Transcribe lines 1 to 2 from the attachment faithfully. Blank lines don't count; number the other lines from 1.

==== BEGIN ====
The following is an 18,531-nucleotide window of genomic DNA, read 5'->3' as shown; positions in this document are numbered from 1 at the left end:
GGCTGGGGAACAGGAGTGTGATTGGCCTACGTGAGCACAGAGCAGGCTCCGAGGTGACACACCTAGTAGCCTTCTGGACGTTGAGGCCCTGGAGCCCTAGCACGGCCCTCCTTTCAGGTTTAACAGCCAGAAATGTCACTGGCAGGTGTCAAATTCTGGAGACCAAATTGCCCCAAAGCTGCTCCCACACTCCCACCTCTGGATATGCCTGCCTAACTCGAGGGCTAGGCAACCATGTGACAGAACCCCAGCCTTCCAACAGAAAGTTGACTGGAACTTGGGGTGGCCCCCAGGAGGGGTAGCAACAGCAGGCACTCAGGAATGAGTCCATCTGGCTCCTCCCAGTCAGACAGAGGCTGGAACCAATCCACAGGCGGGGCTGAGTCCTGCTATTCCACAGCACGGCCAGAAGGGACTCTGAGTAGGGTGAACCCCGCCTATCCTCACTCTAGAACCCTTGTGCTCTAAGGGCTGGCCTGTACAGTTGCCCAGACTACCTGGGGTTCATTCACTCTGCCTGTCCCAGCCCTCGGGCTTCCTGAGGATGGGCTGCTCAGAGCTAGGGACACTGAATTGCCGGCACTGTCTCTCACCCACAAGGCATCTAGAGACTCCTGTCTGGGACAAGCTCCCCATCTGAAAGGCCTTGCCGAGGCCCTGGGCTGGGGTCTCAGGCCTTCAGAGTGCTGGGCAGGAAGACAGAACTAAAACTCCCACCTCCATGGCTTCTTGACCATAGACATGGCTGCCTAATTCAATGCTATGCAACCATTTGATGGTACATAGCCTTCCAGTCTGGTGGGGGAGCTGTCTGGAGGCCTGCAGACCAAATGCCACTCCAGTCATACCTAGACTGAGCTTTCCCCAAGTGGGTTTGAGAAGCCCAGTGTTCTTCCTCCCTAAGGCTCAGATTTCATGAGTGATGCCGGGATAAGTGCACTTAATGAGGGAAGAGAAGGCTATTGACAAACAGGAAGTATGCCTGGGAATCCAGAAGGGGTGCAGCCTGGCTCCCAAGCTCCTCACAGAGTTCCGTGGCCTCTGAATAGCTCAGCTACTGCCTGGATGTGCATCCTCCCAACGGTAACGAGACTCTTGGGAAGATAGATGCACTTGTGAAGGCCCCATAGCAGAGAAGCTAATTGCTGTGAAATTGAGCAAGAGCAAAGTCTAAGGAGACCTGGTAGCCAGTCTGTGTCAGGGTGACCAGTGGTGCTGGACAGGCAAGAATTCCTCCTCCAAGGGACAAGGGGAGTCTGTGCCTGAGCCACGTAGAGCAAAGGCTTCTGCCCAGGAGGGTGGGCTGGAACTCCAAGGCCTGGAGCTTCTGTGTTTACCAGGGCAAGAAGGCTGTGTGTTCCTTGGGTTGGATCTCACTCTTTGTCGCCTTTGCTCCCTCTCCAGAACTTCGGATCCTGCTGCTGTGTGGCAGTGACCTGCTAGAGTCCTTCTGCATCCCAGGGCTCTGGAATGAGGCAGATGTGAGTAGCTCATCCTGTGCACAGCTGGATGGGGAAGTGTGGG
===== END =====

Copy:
The following is an 18,531-nucleotide window of genomic DNA, read 5'->3' as shown; positions in this document are numbered from 1 at the left end:
GGCTGGGGAACAGGAGTGTGATTGGCCTACGTGAGCACAGAGCAGGCTCCGAGGTGACACACCTAGTAGCCTTCTGGACGTTGAGGCCCTGGAGCCCTAGCACGGCCCTCCTTTCAGGTTTAACAGCCAGAAATGTCACTGGCAGGTGTCAAATTCTGGAGACCAAATTGCCCCAAAGCTGCTCCCACACTCCCACCTCTGGATATGCCTGCCTAACTCGAGGGCTAGGCAACCATGTGACAGAACCCCAGCCTTCCAACAGAAAGTTGACTGGAACTTGGGGTGGCCCCCAGGAGGGGTAGCAACAGCAGGCACTCAGGAATGAGTCCATCTGGCTCCTCCCAGTCAGACAGAGGCTGGAACCAATCCACAGGCGGGGCTGAGTCCTGCTATTCCACAGCACGGCCAGAAGGGACTCTGAGTAGGGTGAACCCCGCCTATCCTCACTCTAGAACCCTTGTGCTCTAAGGGCTGGCCTGTACAGTTGCCCAGACTACCTGGGGTTCATTCACTCTGCCTGTCCCAGCCCTCGGGCTTCCTGAGGATGGGCTGCTCAGAGCTAGGGACACTGAATTGCCGGCACTGTCTCTCACCCACAAGGCATCTAGAGACTCCTGTCTGGGACAAGCTCCCCATCTGAAAGGCCTTGCCGAGGCCCTGGGCTGGGGTCTCAGGCCTTCAGAGTGCTGGGCAGGAAGACAGAACTAAAACTCCCACCTCCATGGCTTCTTGACCATAGACATGGCTGCCTAATTCAATGCTATGCAACCATTTGATGGTACATAGCCTTCCAGTCTGGTGGGGGAGCTGTCTGGAGGCCTGCAGACCAAATGCCACTCCAGTCATACCTAGACTGAGCTTTCCCCAAGTGGGTTTGAGAAGCCCAGTGTTCTTCCTCCCTAAGGCTCAGATTTCATGAGTGATGCCGGGATAAGTGCACTTAATGAGGGAAGAGAAGGCTATTGACAAACAGGAAGTATGCCTGGGAATCCAGAAGGGGTGCAGCCTGGCTCCCAAGCTCCTCACAGAGTTCCGTGGCCTCTGAATAGCTCAGCTACTGCCTGGATGTGCATCCTCCCAACGGTAACGAGACTCTTGGGAAGATAGATGCACTTGTGAAGGCCCCATAGCAGAGAAGCTAATTGCTGTGAAATTGAGCAAGAGCAAAGTCTAAGGAGACCTGGTAGCCAGTCTGTGTCAGGGTGACCAGTGGTGCTGGACAGGCAAGAATTCCTCCTCCAAGGGACAAGGGGAGTCTGTGCCTGAGCCACGTAGAGCAAAGGCTTCTGCCCAGGAGGGTGGGCTGGAACTCCAAGGCCTGGAGCTTCTGTGTTTACCAGGGCAAGAAGGCTGTGTGTTCCTTGGGTTGGATCTCACTCTTTGTCGCCTTTGCTCCCTCTCCAGAACTTCGGATCCTGCTGCTGTGTGGCAGTGACCTGCTAGAGTCCTTCTGCATCCCAGGGCTCTGGAATGAGGCAGATGTGAGTAGCTCATCCTGTGCACAGCTGGATGGGGAAGTGTGGG